Does this part of the thames have boat traffic? Maybe you'd need a couple of tugs to periodically move the bridge apart for river traffic.

  • Felix

    Wait, I've just noticed that part of the reason the barges look so light is that they're not actually submerged in the water at all. The waterline is right on the bottom of the barge! So either there's a hidden portion underneath and we're seeing the tip of the iceberg, in which case it'd be forthright to show us the rest of it… or he's telling porkies.

    • Tom

      You can see the floating podiums beneath the glazed volumes… Top image is clearest.

  • There is a film to further describe the project which can be viewed here : http://www.vimeo.com/12672816

  • @Felix: the ‘pods’ are designed as lightweight spanning structures supported at each end by floating pivot nodes, keeping the elements afloat and ‘hovering’ just clear of the water line.

    • Kaptain krunch

      you what now? How does the pivot node float? sure it'd be easier to just make the barges float? having spanning structures instantly makes everything much more complex and heavy and you're going to need to over design everything for fatigue

    • Felix

      ah, i see. is it possible for us to see a section of what happens under the waterline?

      what stops the nodes floating into a straight line and then losing their stability and capsizing? if you understand what i mean. how is the thames deep enough to support floats like that?

  • Grapes

    Nice Renders tho, like the style

  • David

    Excellent concept! I hope I get to set foot on this one day in the future. A very talented young architect obviously.

  • Joe

    Nice project – but cant help but think perhaps there is an opportunity out there for all students to showcase their work via an aggregated website? Dezeen Graduate Magazine? Real vs Academe… lets get it on!

  • I just lay people who do not understand about the technique, which was in my mind is whether the likely remain at a safe position in case of a very heavy current flow ,,,,, what is not dangerous because, if it is playing with something that mengandug risk, it should not be underestimated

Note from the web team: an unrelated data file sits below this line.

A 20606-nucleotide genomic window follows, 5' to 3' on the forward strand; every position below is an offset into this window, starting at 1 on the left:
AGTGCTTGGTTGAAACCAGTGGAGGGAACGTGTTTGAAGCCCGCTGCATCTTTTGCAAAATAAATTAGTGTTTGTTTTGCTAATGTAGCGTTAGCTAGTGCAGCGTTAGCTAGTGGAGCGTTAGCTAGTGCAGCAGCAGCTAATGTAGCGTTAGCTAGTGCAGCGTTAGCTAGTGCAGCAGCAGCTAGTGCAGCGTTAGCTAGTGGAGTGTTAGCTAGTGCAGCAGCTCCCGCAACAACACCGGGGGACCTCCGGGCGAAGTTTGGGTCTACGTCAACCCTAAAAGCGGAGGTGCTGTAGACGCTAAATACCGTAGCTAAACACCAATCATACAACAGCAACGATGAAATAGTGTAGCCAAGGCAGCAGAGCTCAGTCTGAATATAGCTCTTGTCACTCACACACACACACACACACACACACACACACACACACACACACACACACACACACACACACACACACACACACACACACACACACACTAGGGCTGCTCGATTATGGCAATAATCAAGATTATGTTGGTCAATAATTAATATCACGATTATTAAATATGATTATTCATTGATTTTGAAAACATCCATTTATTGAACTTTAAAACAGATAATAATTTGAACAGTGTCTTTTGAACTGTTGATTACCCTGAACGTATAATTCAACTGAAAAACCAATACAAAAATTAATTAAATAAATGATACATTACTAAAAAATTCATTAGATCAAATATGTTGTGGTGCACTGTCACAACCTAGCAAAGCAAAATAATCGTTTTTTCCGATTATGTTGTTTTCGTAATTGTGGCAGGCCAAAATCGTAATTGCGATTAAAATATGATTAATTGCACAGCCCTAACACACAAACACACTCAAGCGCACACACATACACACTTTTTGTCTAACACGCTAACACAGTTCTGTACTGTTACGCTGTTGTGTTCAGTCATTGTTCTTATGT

• T Sparks

    Published on Dezeen!

    Good work chap ;)

  • skwig

    one major problem with the concept of it 'continuously shifting with the tide.' would come from the fact that tidal currents are really strong and change direction only every 6 hours. The pods will therefore sit in a straight line downstream from the fixed point/node. They will swing when the tide changes (in a movement that would probably take 15-20 minutes) but will then sit in a straight line downstream in the other direction…

    The only potential time that they would possibly float across the thames and delicately connect would be at slack tide and then they will be directed by wind and so the chances of them meeting would be very slim…as an example boats anchored too closely will swing at low tide or in a windshift and cause major damage, things dont float delicately when wind and tide get involved!

  • skwig

    …For these reasons the project would have to be completely mechanically driven, if looking at it technically, and thus goes against the concept of moving and changing with the tide as proposed…where the pods fixed to a point in the middle of the thames however then there would be more freedome for movement and it could work entirely on tidal flow as the pods could swing in a circular movement, and with some mechanical input could connect together, thus offerring temporary connections between each pod, whcih could work in a more random pattern, however once again with the strong tidal flow they would all float downstream again and only change for the 15-20 minutes at slack tide…

    An interesting concept non-the-less and i know as a university project conceptual thought can overide technical matters and in that sense it is quite successful, however for it to be built it would be running purely on motors!